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Oxytocin positively affects patients by improving trust, mood, and reducing disruptive behaviour, according to Orphanet Journal of Rare Diseases.
New research published in BioMed Central’s open access journal Orphanet Journal of Rare Diseases, demonstrates that the hormone oxytocin is able to positively affect patients by improving trust, mood, and reducing disruptive behaviour.
Prader-Willi syndrome is a rare genetic disorder affecting one child in 25,000. Children born with this syndrome have a range of complex neurological and developmental problems, which continue into adult life. These can manifest as cognitive and behavioural difficulties, weight gain, problems in controlling their temper and attendant difficulties in socialisation.
Oxytocin is a key hormone in building social interactions and empathy. It has been shown that taking oxytocin can improve the ability of both healthy and autistic people to read faces and recognise emotion in others. Since Prader-Willi syndrome shares some characteristics with autism, and is also associated with a reduction in the number of oxytocin producing neurons, researchers from France enrolled people at a dedicated centre on a trial testing the use of the hormone.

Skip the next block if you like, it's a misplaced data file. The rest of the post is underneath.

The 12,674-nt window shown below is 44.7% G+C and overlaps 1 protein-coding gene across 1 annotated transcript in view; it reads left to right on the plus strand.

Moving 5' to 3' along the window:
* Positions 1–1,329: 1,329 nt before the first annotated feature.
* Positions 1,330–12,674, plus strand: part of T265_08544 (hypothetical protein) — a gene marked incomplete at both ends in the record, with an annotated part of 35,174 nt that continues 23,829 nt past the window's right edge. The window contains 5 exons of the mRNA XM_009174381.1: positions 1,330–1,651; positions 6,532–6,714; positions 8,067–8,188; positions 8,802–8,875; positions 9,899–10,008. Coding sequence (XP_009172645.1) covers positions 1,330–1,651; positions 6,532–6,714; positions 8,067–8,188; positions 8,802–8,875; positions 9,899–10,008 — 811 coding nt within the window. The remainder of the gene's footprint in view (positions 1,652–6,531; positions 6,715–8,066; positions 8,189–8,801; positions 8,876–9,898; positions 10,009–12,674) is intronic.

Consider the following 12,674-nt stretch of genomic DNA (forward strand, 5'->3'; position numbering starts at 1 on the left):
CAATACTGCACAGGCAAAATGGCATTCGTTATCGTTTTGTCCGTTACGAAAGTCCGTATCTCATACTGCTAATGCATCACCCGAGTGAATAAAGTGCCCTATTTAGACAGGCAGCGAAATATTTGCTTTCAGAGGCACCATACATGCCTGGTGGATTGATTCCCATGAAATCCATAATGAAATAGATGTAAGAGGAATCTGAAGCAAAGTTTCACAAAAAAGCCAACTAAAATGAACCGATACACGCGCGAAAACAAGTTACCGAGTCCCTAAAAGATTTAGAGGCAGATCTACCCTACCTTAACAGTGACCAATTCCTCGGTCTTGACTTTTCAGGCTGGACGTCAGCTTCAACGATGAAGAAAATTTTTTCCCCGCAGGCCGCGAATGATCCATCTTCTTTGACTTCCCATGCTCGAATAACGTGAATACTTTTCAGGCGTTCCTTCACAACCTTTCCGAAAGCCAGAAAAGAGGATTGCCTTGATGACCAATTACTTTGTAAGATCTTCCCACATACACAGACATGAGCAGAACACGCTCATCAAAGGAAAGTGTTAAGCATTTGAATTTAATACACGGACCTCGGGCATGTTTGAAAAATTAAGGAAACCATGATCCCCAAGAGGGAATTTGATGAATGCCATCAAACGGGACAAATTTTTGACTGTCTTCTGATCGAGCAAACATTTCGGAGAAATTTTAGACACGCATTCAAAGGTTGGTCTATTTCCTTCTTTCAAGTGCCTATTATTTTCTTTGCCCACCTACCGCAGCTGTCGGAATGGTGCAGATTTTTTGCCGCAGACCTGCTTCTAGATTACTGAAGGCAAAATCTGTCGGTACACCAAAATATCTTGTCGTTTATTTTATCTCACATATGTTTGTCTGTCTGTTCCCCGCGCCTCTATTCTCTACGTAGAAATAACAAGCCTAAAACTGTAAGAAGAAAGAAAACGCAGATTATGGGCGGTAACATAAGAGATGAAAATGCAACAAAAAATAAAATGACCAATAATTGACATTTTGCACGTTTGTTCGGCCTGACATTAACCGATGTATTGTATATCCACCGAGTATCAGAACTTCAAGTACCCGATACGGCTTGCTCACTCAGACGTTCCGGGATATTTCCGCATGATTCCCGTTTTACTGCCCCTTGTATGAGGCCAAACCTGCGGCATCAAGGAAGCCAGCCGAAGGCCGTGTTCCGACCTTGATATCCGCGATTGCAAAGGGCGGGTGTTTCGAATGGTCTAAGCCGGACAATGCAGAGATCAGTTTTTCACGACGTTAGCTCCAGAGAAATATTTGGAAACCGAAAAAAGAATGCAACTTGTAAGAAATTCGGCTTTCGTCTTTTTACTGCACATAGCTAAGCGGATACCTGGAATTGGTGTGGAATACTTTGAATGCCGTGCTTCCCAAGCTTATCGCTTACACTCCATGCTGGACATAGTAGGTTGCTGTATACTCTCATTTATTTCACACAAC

Patients involved in the trial often stayed at the centre for one month visits where they took part in daily occupational and physical activities. They also received medical care and psychological support as needed. During one of their usual visits the patients received a single dose of either oxytocin, or placebo, and their eating and behaviour monitored for two days prior to the treatment, and two days after.
Professor Tauber from Centre de Référence du Syndrome de Prader-Willi, France, said, “Two days after administration of oxytocin, we noticed that our patients had increased trust, decreased sadness and showed less disruptive behaviour. Despite the small size of our trial, a single dose of oxytocin had a significant, late acting, effect on our patients. This is really encouraging news for the continued management of people with Prader-Willi syndrome.”